Paris, Musée du Louvre, Napoleon Hall

This collection of remnants - votive statues, funeral artifacts, wall fragments and “false doors” - reveal Ancient Egypt’s perspective on the Universe and, more specifically, their beliefs about the mysterious space between the realms of the living and the dead. The exhibition is divided into four sections: The Universe as divine sanctuary, the mysterious Beyond, the tomb chapel, and the Gates of Heaven or the temple forecourt.

The “false doors”, or “gates of heaven”, were usually the doors of a sacred shrine holding the statue of a god, and symbolized access to the divine world from the human one, a beginning and an ending, as well as serving as a place where family members placed offerings. For the ancient Egyptians, there was the earth for living beings, the heavens for divine beings, and Duat, the Beyond, for deceased gods and humans. These realms were structurally interdependent, linked by passageways described as gates, which are a focal point for this exhibition.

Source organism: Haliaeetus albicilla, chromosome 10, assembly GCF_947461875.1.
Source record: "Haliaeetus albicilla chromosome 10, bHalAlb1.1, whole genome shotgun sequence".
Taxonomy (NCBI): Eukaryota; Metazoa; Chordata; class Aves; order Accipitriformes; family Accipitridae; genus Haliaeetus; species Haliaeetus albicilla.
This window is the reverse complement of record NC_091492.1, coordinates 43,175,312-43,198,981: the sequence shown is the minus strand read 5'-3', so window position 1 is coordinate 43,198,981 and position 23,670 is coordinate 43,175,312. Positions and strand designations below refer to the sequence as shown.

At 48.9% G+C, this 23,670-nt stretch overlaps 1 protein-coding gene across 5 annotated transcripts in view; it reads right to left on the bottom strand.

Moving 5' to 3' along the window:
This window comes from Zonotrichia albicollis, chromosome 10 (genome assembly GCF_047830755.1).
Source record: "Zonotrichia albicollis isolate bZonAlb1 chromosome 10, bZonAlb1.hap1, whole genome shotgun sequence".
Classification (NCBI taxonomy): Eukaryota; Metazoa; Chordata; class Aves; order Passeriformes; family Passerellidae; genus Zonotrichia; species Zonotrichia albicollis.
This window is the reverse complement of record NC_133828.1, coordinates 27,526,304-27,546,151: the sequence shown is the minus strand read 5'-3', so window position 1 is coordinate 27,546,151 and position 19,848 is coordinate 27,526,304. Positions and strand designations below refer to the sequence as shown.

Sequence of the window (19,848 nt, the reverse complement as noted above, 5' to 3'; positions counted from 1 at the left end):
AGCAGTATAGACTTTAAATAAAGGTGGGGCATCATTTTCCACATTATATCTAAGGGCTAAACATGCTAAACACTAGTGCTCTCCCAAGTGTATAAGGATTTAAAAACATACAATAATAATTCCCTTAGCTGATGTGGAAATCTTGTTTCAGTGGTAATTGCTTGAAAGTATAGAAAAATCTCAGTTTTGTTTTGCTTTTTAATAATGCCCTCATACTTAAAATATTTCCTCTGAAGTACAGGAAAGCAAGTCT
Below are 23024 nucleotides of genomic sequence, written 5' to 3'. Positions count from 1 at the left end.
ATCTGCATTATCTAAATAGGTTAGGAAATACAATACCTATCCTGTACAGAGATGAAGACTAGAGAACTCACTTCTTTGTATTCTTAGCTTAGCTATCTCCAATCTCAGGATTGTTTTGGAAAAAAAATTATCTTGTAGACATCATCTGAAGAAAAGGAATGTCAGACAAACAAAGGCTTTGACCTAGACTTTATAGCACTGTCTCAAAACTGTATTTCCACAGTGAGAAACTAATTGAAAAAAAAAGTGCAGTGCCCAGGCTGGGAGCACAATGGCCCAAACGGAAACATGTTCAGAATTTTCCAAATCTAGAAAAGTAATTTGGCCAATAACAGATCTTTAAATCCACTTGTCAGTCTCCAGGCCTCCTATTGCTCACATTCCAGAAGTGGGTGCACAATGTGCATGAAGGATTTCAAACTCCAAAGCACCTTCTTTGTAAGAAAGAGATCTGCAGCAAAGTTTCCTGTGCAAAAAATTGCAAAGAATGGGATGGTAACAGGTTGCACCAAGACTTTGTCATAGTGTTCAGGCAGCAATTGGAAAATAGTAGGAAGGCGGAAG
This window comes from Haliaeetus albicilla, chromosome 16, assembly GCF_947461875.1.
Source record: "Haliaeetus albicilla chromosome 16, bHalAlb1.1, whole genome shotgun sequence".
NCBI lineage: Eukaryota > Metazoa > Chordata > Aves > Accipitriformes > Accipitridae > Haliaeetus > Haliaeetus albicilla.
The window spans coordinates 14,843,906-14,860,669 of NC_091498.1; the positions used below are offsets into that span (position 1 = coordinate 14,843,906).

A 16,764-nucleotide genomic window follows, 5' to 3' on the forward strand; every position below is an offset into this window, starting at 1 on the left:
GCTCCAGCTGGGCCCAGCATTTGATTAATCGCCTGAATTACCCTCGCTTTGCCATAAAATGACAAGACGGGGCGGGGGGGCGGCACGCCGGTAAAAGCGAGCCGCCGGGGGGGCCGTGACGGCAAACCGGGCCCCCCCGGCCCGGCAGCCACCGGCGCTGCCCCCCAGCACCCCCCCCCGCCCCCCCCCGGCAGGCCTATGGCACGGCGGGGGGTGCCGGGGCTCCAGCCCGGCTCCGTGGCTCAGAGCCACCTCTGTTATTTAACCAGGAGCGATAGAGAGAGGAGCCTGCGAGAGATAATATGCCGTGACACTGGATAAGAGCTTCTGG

Features masterpieces from collections such as the Egyptian Museum of Berlin, the British Museum, The National Archive Museum of Florence and other European collections, it offers a new analysis of ancient Egyptians’ representations of life and death, and their ineffable difference.

March 6 through June 29, 2009
99, rue de Rivoli
75001 Paris
T. +33 (0)1 40 20 53 17